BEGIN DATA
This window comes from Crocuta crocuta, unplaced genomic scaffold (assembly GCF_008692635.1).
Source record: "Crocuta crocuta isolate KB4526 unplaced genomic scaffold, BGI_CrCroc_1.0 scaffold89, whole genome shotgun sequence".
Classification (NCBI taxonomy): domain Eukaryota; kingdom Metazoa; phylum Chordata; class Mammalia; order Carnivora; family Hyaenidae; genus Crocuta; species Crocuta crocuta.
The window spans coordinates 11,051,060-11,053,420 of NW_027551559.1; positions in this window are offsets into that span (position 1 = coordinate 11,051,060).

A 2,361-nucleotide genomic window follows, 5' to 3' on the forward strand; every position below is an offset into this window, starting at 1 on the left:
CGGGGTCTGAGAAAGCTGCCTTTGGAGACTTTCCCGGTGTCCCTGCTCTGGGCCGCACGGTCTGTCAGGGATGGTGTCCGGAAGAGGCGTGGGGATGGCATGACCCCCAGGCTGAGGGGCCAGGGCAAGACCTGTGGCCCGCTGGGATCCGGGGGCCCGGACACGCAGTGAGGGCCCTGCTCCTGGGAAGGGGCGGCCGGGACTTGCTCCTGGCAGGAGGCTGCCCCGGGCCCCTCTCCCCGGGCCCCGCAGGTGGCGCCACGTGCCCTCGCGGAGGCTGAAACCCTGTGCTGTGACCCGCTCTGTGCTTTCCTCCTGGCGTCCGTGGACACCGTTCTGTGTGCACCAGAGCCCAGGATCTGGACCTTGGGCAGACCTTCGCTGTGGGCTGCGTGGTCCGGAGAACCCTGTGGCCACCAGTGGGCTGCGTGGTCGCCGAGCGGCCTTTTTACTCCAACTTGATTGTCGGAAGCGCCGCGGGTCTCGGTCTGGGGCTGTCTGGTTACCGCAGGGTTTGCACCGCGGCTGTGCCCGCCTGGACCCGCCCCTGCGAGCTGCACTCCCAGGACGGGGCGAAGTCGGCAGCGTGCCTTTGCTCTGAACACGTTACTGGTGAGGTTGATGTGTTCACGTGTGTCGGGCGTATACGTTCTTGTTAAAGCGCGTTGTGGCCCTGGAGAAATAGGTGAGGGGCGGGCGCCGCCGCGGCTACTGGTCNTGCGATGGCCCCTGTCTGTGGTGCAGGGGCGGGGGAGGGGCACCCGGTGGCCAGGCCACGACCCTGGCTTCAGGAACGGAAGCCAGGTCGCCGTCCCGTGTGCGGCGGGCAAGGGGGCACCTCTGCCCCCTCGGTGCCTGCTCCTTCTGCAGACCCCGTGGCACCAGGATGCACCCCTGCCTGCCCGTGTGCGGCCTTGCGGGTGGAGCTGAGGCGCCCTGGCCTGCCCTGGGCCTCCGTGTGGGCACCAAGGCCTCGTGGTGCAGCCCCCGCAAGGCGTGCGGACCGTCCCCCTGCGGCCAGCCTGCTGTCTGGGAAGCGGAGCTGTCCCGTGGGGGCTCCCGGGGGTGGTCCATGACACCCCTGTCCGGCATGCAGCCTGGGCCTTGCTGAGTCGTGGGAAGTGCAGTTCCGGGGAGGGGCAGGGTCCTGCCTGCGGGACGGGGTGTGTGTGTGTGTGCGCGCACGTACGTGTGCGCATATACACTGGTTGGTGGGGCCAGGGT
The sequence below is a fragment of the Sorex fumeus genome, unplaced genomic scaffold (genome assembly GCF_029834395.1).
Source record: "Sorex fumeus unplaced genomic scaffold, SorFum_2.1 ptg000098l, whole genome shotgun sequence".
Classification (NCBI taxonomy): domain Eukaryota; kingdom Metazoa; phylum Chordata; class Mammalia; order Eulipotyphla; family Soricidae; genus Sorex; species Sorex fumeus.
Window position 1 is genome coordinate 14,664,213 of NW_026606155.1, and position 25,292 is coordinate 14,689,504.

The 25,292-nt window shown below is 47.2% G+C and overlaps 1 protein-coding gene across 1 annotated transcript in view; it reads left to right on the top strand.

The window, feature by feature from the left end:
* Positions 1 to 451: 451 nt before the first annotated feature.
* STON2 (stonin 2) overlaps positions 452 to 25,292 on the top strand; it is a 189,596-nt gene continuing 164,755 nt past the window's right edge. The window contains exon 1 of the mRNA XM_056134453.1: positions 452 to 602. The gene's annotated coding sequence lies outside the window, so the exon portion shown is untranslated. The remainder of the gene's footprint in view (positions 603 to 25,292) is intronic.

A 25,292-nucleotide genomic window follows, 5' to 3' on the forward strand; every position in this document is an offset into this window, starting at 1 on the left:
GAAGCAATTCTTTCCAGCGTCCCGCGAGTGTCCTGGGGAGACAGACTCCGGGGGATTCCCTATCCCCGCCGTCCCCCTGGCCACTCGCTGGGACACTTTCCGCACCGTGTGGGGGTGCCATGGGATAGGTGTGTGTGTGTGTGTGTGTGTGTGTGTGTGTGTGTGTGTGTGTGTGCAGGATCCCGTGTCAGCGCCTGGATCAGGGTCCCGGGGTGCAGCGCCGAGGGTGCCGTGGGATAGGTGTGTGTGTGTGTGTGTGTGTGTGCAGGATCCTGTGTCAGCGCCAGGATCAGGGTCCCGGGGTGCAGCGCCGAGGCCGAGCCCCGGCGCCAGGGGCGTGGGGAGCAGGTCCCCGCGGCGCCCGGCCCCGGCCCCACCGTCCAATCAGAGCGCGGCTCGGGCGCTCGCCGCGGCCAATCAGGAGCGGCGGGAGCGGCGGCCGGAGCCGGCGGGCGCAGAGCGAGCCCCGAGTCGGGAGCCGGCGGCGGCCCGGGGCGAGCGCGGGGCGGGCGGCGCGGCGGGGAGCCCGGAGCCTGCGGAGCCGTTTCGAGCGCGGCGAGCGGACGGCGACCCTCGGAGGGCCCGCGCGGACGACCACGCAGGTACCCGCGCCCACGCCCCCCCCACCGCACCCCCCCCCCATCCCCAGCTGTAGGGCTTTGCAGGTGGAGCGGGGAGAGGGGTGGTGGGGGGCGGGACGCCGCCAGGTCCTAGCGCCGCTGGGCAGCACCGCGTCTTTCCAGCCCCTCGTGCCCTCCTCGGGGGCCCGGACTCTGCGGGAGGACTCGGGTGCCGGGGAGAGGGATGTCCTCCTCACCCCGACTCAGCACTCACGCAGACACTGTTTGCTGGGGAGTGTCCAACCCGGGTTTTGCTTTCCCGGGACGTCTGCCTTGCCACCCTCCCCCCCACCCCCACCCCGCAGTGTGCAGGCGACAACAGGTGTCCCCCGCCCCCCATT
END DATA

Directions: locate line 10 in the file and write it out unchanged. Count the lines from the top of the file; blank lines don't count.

Window position 1 is genome coordinate 14,664,213 of NW_026606155.1, and position 25,292 is coordinate 14,689,504.